Read More »from In the Pantry: 3 Rice Krispies Dessert Recipes for Fall
This week on In the Pantry, Aida Mollenkamp shares her favorite recipe for Rice Krispies Squares, including her secret for giving these easy, decadent treats an extra boost of marshmallow goodness. Mollenkamp recommends that you use the stovetop instead of the microwave for melting the butter and marshmallows. The stovetop allows for more control and an even melt. Use miniature marshmallows, as large marshmallows take longer to melt. When serving up these yummy treats, Mollenkamp likes to make them extra tall, so she prepares them in an 8-by-8-inch baking dish. But if you like thinner treats, prepare them in a traditional 9-by-13-inch baking dish.
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Extra-Marshmallowy Rice Krispies Squares
6 tablespoons butter, plus additional for coating the baking dish
10 cups miniature marshmallows
8 cups Rice Krispies cereal
Line an 8-by-8-inch baking dish with parchment paper and lightly coat it with butter. Heat a large skillet over
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- In the Pantry | In The Pantry – Wed, Oct 9, 2013 5:19 PM EDT
Read More »from In the Pantry: 3 Rice Krispies Dessert Recipes for Fall
- In the Pantry | In The Pantry – Fri, Sep 27, 2013 3:21 PM EDT
Marinades may seem like a mystery, but they're made with a basic formula. Once you learn the secret to creating an easy marinade, you'll never buy a bottle of it at the store again. On this week's episode of "In the Pantry," Aida Mollenkamp shares three basic marinades you can make in a pinch.Read More »from In the Pantry: 3 Easy Marinades to Dress Up Your Meal
"You need a tenderizer, which is an alcohol or an acid mixed together with an oil because that will carry the flavor throughout the marinade," explains Mollenkamp. "And then [add] any seasonings you want. At the very least you want something that has a little bit of salt, like salt or soy. You could even add in things all the way from chilies to herbs."
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As a guideline, Mollenkamp recommends marinating seafood and fish for an hour. Red meat, poultry, and pork can marinate for four to eight hours.
If you want to take this marinade up a notch, Mollenkamp says you can add some sliced garlic or herbs.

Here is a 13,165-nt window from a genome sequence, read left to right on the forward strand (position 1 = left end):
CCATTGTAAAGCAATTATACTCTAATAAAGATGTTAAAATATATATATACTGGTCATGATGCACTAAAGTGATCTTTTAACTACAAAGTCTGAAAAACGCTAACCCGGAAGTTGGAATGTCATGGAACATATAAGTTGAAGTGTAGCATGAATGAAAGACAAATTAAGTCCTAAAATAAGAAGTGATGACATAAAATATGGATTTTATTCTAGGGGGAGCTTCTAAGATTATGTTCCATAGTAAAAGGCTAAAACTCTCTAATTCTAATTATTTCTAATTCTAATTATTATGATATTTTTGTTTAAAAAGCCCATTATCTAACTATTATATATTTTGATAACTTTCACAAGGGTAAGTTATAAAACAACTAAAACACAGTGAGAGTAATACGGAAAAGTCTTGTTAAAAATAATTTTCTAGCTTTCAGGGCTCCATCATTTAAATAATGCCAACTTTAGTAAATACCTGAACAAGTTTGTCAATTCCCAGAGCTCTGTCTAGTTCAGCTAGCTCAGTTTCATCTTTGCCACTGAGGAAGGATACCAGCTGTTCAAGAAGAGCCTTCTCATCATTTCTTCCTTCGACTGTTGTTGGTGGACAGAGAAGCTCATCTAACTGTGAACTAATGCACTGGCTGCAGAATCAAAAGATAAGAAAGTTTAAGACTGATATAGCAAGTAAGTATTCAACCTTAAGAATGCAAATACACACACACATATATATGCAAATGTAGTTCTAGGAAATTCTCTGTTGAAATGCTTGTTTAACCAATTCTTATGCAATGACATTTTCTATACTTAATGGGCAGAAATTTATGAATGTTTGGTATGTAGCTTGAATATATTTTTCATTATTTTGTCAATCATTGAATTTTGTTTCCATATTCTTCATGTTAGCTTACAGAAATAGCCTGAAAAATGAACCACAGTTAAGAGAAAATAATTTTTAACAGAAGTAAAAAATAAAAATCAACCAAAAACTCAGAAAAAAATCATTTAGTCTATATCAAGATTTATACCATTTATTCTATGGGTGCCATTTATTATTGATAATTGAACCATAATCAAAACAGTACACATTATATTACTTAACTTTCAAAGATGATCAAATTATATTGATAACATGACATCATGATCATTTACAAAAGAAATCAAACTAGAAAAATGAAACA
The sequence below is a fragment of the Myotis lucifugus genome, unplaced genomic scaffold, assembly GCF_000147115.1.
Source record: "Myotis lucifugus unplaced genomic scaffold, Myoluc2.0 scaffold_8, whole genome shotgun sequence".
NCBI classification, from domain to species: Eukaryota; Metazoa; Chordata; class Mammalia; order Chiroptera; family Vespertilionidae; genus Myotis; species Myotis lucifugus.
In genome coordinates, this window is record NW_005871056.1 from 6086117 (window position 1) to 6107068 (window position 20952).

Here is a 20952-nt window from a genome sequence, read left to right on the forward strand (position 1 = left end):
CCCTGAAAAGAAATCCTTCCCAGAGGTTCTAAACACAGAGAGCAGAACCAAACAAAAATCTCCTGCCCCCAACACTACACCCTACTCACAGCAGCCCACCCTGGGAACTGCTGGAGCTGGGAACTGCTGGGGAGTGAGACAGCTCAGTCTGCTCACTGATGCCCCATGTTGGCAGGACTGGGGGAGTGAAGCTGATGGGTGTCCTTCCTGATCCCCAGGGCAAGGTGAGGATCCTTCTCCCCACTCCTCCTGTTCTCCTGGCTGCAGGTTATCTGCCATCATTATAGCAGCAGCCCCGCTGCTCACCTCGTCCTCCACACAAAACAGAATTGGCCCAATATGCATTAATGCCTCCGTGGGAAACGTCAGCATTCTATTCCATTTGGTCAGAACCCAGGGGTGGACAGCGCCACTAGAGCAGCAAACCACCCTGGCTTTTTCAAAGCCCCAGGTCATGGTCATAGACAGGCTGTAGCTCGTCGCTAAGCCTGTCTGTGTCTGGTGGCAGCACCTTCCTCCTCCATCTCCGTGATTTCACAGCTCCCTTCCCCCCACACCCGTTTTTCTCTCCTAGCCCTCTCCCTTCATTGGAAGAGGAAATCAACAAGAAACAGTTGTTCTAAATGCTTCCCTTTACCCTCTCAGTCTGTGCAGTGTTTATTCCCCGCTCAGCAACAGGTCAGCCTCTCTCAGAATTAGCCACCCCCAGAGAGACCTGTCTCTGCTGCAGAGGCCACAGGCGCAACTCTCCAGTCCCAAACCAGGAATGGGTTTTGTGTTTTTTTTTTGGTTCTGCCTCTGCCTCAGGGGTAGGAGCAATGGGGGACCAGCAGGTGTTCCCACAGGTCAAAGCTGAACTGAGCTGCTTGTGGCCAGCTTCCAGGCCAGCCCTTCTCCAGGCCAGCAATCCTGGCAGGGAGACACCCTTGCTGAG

2 teaspoons brown
- In the Pantry | In The Pantry – Fri, Sep 20, 2013 2:02 PM EDT
A recent study said that globally, 1.3 billon tons of food is discarded annually. How much food do you waste because you're not sure how to save it for later use? This week on In the Pantry, Aida Mollenkamp shows off cool ice cube tray tricks that can help you save money and do your part to reduce unnecessary food waste.Read More »from In the Pantry: Cool Ice Cube Tray Tricks That Can Save You Time and Money
Red wine. "The first thing that you could be saving are liquids," says Mollenkamp. "For example, if you opened a good bottle of red wine and you don't want to throw it out, you could put it into the ice cube tray [and] freeze it up." Cold drinks like sangria could be chilled with cubes of wine instead of water. And if you have a recipe that requires braising or a sauce that calls for red wine, just add a few wine cubes.
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Coffee. Instead of pouring an unused pot of coffee down the sink, pour it in ice cube trays and freeze it. The next time you want iced coffee, just add a few cubes to your hot coffee or espresso instead of water cubes.
- In the Pantry | In The Pantry – Thu, Sep 12, 2013 12:34 PM EDT
Ever try a recipe that has a little extra flavor, but you can't figure out the ingredient? This week on "In The Pantry," the secret is out. Aida Mollenkamp has the scoop on seven secret-weapon ingredients that can boost the taste of any dish.Read More »from In the Pantry: 7 Secret-Weapon Ingredients That Add Flavor to a Dish
Anchovies. Mollenkamp says anchovies seem "a little bit scary," but they are worth using because of the savory, salty flavor they add to a dish. When using anchovies for something classic like a caesar salad, she recommends sautéing garlic or onions, adding the anchovies and mashing them right in the pan. Anchovies are also delicious paired with chard and wilted kale.
Capers. Mollenkamp says capers provide a great briny flavor to dishes. "You can even fry them up in the pan and then just use them instead of a crouton on a salad or something like a chicken piccata."
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Sriracha. If want to add a spicy kick to a dish, try a bit of a chili-garlic paste called sriracha, . Mollenkamp suggests
- In the Pantry | In The Pantry – Mon, Sep 9, 2013 11:51 AM EDT
Want to impress your friends and have them pinning photos of your new signature dip? Expand your recipe repertoire and give salsa and guacamole a temporary break. This week on In the Pantry, Aida Mollenkamp shares two delicious party dips that you can make in minutes: Edamame Hummus and Roasted Red Pepper Dip.Read More »from In the Pantry: Signature Party Dips You Should Add to Your Menu
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Makes about 2 cups
"What's great about hummus and all bean dips is you can make it up to four days ahead, leave it in the fridge, and then just pull it out when you're ready to serve it," said Mollenkamp.
2 cups cooked edamame (shelled soybeans)
2 cloves garlic, roughly chopped
3 tablespoons freshly squeezed lemon juice